Is there ever a time when a spouse is not required to sign purchase contract?
Question: The seller signed my written purchase offer for an apartment complex in Mesa. The seller said that, however, because his spouse was also on the title to this apartment complex, his wife would have to sign my written purchase offer which she told him she would when she returned from a Colorado ski trip. I then applied for financing and ordered a home inspection and a termite inspection. The seller’s spouse has now returned, but refuses to sign my written purchase offer. (Her decision not to sign the written purchase offer is probably because our broker said that the seller has received a much better offer for the apartment complex.) Can I require the seller and his wife to sell this apartment complex to me? Is there ever a time when a spouse is not required to sign purchase contract?
Answer: The signature of an absent co-owner such as a seller’s spouse is generally a requirement to enforce any written purchase contract. If you can prove, however, that the seller’s wife agreed to your written purchase offer, e.g., an email from the seller’s wife to her husband stating that she would sign your written purchase offer upon returning from her Colorado ski trip, but she changed her mind because of a better offer, a judge could require the seller’s wife to sign your written purchase offer.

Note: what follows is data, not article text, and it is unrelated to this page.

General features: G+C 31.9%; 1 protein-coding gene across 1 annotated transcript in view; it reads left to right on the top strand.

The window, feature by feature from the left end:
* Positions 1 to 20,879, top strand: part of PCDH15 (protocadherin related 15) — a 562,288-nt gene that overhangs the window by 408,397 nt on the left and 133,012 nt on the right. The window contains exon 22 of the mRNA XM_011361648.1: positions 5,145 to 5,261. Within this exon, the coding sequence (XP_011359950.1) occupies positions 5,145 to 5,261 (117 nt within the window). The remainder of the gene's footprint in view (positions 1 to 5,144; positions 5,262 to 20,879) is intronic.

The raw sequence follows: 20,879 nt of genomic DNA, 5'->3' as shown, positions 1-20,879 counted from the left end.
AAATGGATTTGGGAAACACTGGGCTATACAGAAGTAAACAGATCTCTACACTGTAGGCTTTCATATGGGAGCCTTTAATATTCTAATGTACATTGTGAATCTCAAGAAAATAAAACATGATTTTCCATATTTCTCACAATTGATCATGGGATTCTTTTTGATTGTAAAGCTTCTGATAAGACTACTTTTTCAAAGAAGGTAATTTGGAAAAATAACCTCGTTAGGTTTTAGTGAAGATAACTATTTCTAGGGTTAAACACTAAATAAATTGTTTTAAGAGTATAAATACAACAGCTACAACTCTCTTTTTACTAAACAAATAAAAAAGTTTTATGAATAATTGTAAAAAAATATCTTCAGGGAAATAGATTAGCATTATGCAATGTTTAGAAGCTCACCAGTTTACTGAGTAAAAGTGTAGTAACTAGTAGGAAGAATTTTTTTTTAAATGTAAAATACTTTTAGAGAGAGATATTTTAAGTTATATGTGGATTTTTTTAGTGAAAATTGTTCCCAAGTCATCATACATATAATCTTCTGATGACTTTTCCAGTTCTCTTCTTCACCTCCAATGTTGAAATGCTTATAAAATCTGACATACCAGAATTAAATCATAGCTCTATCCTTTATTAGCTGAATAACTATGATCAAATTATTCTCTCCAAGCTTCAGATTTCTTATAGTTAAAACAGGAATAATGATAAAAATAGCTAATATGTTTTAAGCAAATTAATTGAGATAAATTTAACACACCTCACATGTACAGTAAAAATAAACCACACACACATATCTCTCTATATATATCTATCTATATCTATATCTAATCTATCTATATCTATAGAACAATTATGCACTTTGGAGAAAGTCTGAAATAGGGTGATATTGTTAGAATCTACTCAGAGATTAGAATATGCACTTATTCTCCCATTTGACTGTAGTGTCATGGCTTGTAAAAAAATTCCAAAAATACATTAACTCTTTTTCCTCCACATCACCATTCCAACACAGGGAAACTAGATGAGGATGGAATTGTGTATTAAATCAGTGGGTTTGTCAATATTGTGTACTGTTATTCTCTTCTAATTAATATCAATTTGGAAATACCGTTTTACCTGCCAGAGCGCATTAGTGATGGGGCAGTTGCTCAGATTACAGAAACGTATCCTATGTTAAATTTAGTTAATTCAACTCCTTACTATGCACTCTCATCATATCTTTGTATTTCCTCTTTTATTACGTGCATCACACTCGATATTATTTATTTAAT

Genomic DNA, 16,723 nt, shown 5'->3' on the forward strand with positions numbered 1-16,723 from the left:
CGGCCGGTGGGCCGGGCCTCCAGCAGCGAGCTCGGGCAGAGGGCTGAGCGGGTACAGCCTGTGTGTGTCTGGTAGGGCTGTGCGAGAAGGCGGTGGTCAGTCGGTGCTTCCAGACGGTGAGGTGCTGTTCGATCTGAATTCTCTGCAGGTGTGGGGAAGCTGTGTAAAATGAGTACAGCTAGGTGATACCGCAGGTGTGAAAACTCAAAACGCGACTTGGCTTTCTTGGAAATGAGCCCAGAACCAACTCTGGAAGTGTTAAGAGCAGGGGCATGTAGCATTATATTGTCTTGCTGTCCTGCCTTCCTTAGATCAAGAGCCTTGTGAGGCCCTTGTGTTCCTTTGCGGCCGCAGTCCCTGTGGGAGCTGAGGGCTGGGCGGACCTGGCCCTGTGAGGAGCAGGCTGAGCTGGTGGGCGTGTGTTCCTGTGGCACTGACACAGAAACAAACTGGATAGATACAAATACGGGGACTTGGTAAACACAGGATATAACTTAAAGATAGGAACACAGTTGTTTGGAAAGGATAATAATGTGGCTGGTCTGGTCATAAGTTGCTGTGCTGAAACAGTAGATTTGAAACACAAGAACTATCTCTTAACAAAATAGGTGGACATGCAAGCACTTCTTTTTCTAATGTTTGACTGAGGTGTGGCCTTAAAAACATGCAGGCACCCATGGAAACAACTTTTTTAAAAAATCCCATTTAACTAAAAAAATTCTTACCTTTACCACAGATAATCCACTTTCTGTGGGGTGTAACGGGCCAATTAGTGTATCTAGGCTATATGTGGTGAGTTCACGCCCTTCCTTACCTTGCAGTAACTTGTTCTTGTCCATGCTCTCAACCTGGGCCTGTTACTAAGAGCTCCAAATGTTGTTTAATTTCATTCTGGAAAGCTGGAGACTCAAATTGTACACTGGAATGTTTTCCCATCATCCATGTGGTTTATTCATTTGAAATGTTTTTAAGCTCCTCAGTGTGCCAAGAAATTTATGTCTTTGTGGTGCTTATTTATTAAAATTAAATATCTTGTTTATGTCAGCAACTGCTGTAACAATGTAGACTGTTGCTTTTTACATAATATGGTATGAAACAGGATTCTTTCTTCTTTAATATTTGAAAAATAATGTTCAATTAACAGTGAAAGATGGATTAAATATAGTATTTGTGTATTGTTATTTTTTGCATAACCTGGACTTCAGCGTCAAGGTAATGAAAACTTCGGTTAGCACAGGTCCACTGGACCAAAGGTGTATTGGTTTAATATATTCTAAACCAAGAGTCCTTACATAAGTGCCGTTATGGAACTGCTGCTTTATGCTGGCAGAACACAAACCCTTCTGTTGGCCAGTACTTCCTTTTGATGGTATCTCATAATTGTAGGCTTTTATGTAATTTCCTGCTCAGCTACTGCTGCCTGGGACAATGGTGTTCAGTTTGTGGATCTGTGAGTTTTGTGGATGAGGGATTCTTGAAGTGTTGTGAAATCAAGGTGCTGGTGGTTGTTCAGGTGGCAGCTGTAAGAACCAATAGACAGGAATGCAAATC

With the requisite evidence a judge could order the equitable remedy of specific performance requiring the sellers to perform under the purchase contract.
The idea behind requiring a seller of real property to perform, instead of the seller paying an amount equal to the buyer’s losses (like inspection costs above), is because owning a particular piece of real property is a unique venture. When a buyer is not able to purchase a certain piece of real property because of a seller’s breach of contract, damages cannot be easily assessed outside of making the seller perform under the purchase agreement.